May 29, 2008
Weekly Language Usage Tips: Proved/proven, compared to/with
I am using this forum, today, to renounce and condemn the verbification of nouns. This verbifying must stop, cease, and desist. You shall no longer verbify willy-nilly.
I, for one, will never use “impact” as a verb although I won’t criticize if you do. I know it’s a losing cause but there are just some things I can’t accept (another is using data as singular). But this practice of verbification is going too far. Today, in the space of an hour, I received two emails. One had the statement, “I have an issue I want to dialogue you about.” The other said, “A pharmaceutical firm is trialing its product at a number of medical centers.” And to add insult to injury, that darn Microsoft Word considers “trialing” a word. It isn’t, people. There are perfectly good existing words just going to waste. For example instead of dialoguing, how about talking with, discussing with? Instead of trialing, we can always do some testing. I say, “DOWN WITH VERBIFICATION.” Maybe we can nounify some verbs.
I’ll get down off the soap box now and give you today’s tips.
Tip 1: Proved and Proven
A reader writes: “Would you mind commenting on proved and proven?”
Sure. Both “proved” and “proven” are past participles of “prove.” And both are considered proper: “proved” being the original past tense and “proven” being of a more recent vintage.
The hypothesis was proved incorrect.
The hypothesis was proven incorrect.
Both are correct. “Proven” is more commonly used in the US, and “proved” is more often used in the UK. When used as an adjective (when modifying a noun), “proven” is the correct form to use.
We use a proven formula in our model.
(What I don’t understand is why I have this irresistible urge to insert the words “to be” before “incorrect” in the examples above. Is it something I learned in school? Is it a backlash to the Pittsburghese “the car needs washed?” I really don’t know but if anyone else shares this particular urge and can speculate why, I’d love to hear about it.)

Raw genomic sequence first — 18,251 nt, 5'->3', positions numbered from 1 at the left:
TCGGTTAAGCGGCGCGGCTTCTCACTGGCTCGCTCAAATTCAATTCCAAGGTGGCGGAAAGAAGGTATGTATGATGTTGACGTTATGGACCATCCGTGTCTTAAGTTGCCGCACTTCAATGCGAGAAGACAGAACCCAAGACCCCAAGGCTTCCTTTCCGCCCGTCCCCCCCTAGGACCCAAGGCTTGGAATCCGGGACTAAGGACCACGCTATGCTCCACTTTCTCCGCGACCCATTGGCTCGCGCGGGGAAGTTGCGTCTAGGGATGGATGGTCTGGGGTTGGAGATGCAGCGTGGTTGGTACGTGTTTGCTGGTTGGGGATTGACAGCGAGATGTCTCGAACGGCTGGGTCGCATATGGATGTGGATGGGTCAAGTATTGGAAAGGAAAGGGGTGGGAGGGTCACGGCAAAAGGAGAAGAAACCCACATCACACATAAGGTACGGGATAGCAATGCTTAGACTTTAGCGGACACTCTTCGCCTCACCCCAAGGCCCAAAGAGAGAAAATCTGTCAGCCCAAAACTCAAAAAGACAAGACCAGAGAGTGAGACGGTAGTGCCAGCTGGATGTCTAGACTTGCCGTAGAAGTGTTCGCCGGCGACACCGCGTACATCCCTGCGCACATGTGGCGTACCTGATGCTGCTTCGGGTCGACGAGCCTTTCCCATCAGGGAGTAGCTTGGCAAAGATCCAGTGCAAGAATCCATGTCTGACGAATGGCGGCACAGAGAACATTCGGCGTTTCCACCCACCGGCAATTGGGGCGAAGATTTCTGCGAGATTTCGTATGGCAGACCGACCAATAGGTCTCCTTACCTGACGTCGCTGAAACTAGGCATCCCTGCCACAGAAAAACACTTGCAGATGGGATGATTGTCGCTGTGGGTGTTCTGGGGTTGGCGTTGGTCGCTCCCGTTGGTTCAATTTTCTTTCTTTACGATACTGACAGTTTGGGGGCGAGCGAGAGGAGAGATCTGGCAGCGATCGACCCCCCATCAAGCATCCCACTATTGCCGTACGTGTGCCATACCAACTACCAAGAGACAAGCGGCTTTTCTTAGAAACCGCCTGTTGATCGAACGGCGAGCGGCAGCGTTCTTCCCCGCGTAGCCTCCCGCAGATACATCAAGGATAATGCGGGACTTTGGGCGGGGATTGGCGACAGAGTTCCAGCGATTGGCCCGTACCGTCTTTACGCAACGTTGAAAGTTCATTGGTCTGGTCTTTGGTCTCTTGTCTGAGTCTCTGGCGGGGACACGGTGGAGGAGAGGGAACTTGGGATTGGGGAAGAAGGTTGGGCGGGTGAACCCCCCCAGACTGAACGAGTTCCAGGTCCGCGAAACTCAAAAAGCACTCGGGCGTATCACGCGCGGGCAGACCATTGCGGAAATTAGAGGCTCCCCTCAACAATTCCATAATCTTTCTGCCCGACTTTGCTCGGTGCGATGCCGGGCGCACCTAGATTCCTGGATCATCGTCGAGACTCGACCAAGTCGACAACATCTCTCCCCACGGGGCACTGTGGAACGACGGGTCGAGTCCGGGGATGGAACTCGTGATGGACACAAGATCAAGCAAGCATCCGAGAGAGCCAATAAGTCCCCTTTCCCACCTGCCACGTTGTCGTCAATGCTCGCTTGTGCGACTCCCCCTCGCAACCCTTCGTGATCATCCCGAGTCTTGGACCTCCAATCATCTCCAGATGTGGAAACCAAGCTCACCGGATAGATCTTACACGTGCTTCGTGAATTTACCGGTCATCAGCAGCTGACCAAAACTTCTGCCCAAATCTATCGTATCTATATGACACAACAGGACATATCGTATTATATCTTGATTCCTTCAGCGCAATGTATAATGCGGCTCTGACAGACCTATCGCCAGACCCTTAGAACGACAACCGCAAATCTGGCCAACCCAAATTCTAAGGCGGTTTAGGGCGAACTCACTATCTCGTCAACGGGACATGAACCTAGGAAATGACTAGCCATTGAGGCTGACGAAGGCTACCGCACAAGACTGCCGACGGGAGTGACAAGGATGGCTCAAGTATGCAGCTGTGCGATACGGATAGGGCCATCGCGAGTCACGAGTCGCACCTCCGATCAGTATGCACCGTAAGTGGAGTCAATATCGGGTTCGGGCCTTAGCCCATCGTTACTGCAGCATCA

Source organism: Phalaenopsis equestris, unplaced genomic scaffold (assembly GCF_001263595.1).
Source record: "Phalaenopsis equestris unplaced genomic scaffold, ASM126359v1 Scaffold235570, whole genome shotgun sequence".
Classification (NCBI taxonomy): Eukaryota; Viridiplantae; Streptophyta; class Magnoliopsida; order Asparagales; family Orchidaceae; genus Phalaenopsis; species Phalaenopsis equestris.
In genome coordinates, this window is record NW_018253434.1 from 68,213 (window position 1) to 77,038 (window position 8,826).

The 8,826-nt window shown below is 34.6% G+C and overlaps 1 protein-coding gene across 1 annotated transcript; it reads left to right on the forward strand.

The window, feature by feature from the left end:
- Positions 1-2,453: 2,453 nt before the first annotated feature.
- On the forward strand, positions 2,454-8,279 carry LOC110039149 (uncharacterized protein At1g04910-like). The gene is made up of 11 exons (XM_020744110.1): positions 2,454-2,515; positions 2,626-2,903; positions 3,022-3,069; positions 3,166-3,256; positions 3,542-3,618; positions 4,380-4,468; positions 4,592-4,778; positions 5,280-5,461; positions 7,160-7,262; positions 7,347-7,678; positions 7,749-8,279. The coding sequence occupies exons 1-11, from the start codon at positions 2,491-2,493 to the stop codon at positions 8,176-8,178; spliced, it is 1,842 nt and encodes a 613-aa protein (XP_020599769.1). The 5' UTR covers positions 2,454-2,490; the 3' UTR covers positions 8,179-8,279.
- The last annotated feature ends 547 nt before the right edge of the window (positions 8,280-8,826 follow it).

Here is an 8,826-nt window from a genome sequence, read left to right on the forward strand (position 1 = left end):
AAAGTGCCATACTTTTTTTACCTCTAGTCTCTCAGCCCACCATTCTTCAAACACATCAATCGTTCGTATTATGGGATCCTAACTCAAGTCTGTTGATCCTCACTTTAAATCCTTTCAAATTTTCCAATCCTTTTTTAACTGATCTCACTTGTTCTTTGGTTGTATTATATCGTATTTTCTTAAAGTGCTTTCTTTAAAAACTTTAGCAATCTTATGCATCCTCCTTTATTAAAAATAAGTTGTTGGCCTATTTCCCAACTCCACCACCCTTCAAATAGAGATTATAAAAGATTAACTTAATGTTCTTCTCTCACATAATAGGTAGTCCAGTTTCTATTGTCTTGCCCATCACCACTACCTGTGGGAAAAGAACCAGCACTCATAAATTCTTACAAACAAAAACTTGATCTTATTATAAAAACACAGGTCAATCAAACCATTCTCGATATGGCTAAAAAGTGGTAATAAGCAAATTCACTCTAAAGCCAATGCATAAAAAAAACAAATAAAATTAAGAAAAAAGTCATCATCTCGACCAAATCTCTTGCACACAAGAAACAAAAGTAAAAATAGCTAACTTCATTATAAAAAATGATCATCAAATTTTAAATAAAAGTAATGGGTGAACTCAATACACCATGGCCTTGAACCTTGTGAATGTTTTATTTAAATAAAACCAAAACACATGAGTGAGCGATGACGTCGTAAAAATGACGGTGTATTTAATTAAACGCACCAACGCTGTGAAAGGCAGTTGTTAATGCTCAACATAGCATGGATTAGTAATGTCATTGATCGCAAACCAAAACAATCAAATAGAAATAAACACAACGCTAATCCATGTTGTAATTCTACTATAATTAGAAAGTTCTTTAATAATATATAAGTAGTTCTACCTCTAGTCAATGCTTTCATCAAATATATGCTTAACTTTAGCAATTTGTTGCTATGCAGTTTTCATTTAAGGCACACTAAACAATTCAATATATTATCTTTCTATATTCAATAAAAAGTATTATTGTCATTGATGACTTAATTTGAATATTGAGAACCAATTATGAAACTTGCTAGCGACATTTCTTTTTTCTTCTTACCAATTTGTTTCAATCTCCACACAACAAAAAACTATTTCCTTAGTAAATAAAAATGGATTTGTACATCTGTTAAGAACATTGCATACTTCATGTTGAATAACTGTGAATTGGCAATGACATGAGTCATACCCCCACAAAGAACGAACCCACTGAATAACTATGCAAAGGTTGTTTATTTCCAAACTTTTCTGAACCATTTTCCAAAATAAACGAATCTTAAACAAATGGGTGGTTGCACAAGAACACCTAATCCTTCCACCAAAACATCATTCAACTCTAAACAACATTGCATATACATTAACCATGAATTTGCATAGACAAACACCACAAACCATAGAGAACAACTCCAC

Tip 2: Compared to and Compared with
A reader writes: “Have you done a WLUT on “compared to” versus “compared with”? I originally learned that “compared with” is preferable but I see “compared to” so much I am beginning to wonder if I was misinformed …”
While often used synonymously, there is, in fact, a nuanced difference between the two.
“Compared to” is used when you want to emphasize similarities.
The doctor compared the pulled thigh muscle to a taut sail.
In terms of excess and flash, I would compare Paris to New York.
If in doubt, replace the words ”compared to” to “likened;” if “likened” makes sense in the phrase, you can use “compared to.”
The doctor likened the pulled thigh muscle to a taut sail.
In terms of excess and flash, I would liken Paris to New York.
“Compared with” is used when you are examining the similarities or the differences.
To determine its authenticity, the printed cell image was compared with the actual cell image.
When I compare Paris with New York, I think of the crazy traffic in New York and the wide boulevards in Paris.
As a general rule, “compared with” is more often correct than “compared to.”
Tip 3. Taunt versus taut
Finally, when writing the examples above, I was reminded of another error that I hear often (it might be a Pittsburgh thing). I hear people using the word ‘taunt” when they really mean “taut.” These words have very different meanings and are not interchangeable.
“Taunt” means to tease sarcastically, to ridicule, to jeer.
The bully taunted the little boy until he started to cry.
“Taut” means tight, pulled firmly.
If we don’t make sure the volleyball net is taut, it’s going to ruin the game.